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Large sulfur isotope fractionations associated with Neoarchean microbial sulfate reduction
Zhelezinskaia, I.; Kaufman, A.; Farquhar, J.; Cliff, J. (2014). Large sulfur isotope fractionations associated with Neoarchean microbial sulfate reduction. Science (Wash.) 346(6210): 742-744 .
In: Science (Washington). American Association for the Advancement of Science: New York, N.Y. ISSN 0036-8075, more
Peer reviewed article  

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  • Zhelezinskaia, I.
  • Kaufman, A.
  • Farquhar, J.
  • Cliff, J.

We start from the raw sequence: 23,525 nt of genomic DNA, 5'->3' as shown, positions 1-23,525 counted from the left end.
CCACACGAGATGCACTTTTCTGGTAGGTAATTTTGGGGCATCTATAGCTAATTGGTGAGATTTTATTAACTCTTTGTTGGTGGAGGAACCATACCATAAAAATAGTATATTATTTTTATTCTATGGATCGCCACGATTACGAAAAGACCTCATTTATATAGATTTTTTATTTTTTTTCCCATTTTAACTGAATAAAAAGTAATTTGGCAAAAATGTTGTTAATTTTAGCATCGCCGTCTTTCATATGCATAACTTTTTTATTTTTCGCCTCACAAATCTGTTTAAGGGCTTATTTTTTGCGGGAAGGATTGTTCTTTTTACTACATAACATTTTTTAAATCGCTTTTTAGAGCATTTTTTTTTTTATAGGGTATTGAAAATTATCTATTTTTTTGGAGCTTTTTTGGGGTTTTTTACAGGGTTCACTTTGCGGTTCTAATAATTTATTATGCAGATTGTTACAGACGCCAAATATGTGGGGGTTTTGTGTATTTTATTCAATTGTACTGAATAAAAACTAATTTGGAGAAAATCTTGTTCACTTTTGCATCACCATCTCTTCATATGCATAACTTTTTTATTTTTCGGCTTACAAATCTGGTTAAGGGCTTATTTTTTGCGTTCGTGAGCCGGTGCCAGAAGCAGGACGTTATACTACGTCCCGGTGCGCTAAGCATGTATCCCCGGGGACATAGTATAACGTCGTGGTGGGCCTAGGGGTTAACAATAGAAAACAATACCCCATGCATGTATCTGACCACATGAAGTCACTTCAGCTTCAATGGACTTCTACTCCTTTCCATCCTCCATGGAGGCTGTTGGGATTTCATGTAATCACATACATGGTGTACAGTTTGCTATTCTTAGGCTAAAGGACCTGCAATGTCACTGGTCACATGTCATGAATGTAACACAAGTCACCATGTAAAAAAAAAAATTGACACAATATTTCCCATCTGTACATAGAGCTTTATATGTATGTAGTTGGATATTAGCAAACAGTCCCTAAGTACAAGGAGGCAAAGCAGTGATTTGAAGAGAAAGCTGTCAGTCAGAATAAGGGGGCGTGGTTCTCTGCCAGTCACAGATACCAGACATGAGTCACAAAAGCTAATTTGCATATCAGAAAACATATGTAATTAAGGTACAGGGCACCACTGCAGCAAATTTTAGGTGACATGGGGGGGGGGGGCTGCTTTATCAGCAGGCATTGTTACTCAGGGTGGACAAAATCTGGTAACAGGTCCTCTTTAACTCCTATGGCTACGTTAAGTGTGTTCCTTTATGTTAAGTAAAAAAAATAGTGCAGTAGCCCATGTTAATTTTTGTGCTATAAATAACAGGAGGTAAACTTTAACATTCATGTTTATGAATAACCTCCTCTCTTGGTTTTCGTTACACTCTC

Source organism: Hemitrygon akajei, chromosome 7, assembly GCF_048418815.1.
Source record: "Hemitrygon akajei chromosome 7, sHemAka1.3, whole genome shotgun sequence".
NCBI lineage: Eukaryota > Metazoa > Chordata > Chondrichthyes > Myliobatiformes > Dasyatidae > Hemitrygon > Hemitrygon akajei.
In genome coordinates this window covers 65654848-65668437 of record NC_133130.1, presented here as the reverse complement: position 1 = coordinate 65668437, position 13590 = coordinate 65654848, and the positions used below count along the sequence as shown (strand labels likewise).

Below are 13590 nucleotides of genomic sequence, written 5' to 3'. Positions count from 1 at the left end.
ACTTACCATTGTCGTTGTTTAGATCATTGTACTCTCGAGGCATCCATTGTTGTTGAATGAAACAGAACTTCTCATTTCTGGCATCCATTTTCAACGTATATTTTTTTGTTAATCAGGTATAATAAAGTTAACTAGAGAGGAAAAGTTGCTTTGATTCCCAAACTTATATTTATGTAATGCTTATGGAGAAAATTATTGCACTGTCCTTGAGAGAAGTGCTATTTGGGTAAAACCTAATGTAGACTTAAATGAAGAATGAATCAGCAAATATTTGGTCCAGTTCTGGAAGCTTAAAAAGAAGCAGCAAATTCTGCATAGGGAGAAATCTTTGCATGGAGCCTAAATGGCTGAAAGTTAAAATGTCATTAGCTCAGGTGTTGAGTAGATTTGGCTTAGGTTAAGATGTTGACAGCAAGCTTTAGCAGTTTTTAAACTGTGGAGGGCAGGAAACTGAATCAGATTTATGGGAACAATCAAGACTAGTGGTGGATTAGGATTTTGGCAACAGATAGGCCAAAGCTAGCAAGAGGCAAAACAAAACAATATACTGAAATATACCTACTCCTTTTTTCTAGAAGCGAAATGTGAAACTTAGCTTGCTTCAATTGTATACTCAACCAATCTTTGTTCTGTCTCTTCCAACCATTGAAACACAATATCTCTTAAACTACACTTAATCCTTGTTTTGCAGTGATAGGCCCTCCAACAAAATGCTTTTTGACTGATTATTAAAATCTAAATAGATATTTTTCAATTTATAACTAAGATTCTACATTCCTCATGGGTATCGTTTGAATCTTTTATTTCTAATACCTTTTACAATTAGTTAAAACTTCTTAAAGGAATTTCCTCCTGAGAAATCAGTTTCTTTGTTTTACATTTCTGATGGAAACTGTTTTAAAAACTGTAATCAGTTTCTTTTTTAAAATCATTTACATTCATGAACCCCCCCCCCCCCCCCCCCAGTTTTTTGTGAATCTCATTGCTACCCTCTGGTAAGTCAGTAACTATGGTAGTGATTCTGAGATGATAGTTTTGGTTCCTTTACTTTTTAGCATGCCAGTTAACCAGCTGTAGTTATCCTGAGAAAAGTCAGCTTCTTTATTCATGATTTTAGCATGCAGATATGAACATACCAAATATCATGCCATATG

The minor extent of sulfur isotope fractionation preserved in many Neoarchean sedimentary successions suggests that sulfate-reducing microorganisms played an insignificant role in ancient marine environments, despite evidence that these organisms evolved much earlier. We present bulk, microdrilled, and ion probe sulfur isotope data from carbonate-associated pyrite in the ~2.5-billion-year-old Batatal Formation of Brazil, revealing large mass-dependent fractionations (approaching 50 per mil) associated with microbial sulfate reduction, as well as consistently negative ?33S values (~ –2 per mil) indicative of atmospheric photochemical reactions. Persistent 33S depletion through ~60 meters of shallow marine carbonate implies long-term stability of seawater sulfate abundance and isotope composition. In contrast, a negative ?33S excursion in lower Batatal strata indicates a response time of ~40,000 to 150,000 years, suggesting Neoarchean sulfate concentrations between ~1 and 10 µM.

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